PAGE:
Preferably, as shown in FIGS. 3 and 4, magnetic sheet 37 comprises a sheet 50 of flexible, rubber-like thermoplastic material having an active surface 52 intended to face outwardly of pocket 46 and thus toward the body of the wearer of the belt. Permanent magnetic particles of barium ferrite or strontium ferrite, for example, are, in a well known manner, embedded in active surface 52 of sheet 50 and selectively magnetized to establish a plurality of alternating north poles 54 and south poles 56 providing magnetic field lines between adjacent poles having the direction indicated by the curved broken lines 58 in FIGS. 2 and 4. Preferably, as will be apparent from FIG. 3, the particles in sheet 50 are magnetized to establish a plurality of concentric rings providing the alternating north and south poles 54 and 56, whereby it will be appreciated that the direction of magnetic field lines 58 is radially of the concentric rings and that the field lines extend circumferentially about the south pole providing the center of the concentric ring arrangement. Thus, it will be further appreciated that the magnetic fields have angularities with respect to a line traversing surface 52. This is advantageous from the standpoint that it provides universal direction of the magnetic field with respect to the area of the wearer's body facing the magnetic sheet. Preferably, sheet 50 is of a thickness from about 0.75 to 1.5 millimeters and the magnetic particles are sufficient to provide a field flux density between about 300 to 500 Gauss. The use of the pocket removably receiving the magnet sheet advantageously enables selectivity with respect to the geometry of the magnetic field or fields of the magnet sheet to be used and/or the strength of the field. Moreover, the flexible magnetic sheet is adjacent the inflatable bladders 12 therebehind and this advantageously provides for the magnet to be pressed against the user when the bladder is inflated. Further, while it is preferred to use an anti-fungul, anti-bacterial moisture absorbing wicking fabric to provide sheet 38 and pocket 42 so as to prevent excessive moisture and organism build-up, it will be appreciated that other materials can be used. While a single pocket is shown, it will be appreciated that pockets can be provided corresponding to others of the bladders 12 to optimize selectivity with respect to placement of magnetic sheets relative to a wearer's back.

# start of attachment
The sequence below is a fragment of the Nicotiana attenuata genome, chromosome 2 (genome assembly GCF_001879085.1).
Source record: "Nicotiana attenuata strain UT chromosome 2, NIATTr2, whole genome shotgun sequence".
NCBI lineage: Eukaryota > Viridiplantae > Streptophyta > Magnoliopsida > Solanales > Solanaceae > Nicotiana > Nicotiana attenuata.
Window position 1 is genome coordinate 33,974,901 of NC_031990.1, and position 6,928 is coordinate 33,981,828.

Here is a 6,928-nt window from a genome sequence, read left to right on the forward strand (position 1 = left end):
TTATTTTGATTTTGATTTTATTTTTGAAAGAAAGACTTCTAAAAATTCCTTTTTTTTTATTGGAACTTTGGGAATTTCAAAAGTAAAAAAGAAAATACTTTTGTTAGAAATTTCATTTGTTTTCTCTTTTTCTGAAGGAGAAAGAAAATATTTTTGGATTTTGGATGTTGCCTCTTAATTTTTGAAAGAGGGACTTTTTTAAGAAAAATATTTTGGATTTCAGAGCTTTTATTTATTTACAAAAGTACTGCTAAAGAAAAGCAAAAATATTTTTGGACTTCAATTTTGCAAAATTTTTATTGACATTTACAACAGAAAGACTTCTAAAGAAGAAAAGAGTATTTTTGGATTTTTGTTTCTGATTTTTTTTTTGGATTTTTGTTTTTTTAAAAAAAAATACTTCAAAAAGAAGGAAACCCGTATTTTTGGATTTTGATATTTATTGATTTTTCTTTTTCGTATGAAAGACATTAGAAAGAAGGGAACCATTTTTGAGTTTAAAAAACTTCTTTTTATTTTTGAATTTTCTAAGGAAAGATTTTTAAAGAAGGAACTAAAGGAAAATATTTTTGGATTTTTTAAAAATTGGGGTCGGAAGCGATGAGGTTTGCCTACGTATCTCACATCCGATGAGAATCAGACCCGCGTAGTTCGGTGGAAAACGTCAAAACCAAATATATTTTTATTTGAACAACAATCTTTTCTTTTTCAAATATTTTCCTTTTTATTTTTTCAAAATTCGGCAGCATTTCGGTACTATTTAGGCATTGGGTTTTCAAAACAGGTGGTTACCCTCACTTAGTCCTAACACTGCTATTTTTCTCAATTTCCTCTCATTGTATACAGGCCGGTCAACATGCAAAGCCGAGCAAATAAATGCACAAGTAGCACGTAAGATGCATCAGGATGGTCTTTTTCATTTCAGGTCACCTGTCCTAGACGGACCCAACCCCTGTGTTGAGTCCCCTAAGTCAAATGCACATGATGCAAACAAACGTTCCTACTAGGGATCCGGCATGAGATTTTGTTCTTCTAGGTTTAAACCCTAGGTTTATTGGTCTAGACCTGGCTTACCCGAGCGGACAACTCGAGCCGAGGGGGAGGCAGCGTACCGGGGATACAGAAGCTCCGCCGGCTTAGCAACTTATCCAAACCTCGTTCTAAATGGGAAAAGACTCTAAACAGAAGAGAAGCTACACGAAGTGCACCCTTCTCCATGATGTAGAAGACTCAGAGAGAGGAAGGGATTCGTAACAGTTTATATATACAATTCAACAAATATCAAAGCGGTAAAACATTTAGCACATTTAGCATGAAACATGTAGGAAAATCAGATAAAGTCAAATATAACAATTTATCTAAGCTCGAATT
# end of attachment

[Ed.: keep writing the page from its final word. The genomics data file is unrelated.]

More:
Another embodiment of an air inflatable belt in accordance with the present invention is illustrated in FIG. 5 and designated generally by the numeral 10A. While not shown in detail, for purposes of clarity, the bladder section of belt 10A is the same as that of belt 10 described above. Also, belt 10A is otherwise structurally similar to the belt described hereinabove in connection with FIGS. 1 and 2 of the drawing, and like numerals appear in FIG. 5 to designate corresponding parts of the belt. In this embodiment, the inner sheet 18 of the bladder section is covered with a pair of sheets 60 and 62 of moisture absorbing wicking fabric which coextensively overlie the inner sheet of the bladder section between peripheral edges 20, 22, 24 and 26 thereof. Inner sheet 60 is attached to the bladder section by stitching 32 at the opposite ends 22 and 26 thereof and by stitching 40 along top and bottom edges 20 and 24. Outer sheet 62 is stitched at its opposite ends to the inner sheet of the bladder section by stitching 32 and is stitched at its bottom end along bottom edge 24 of the bladder section by stitching 40. The upper end of sheet 62 is not stitched along upper edge 20 of the bladder section, and sheets 60 and 62 are stitched together along a plurality of stitch lines 64 extending in the direction between top and bottom edges 20 and 24 of the bladder section to provide a plurality of pockets 66 having corresponding open upper ends 68 enabling the pockets to selectively and removably receive a magnet sheet 70. Eleven pockets 66 are provided, each overlying one of the eleven bladders in the bladder section.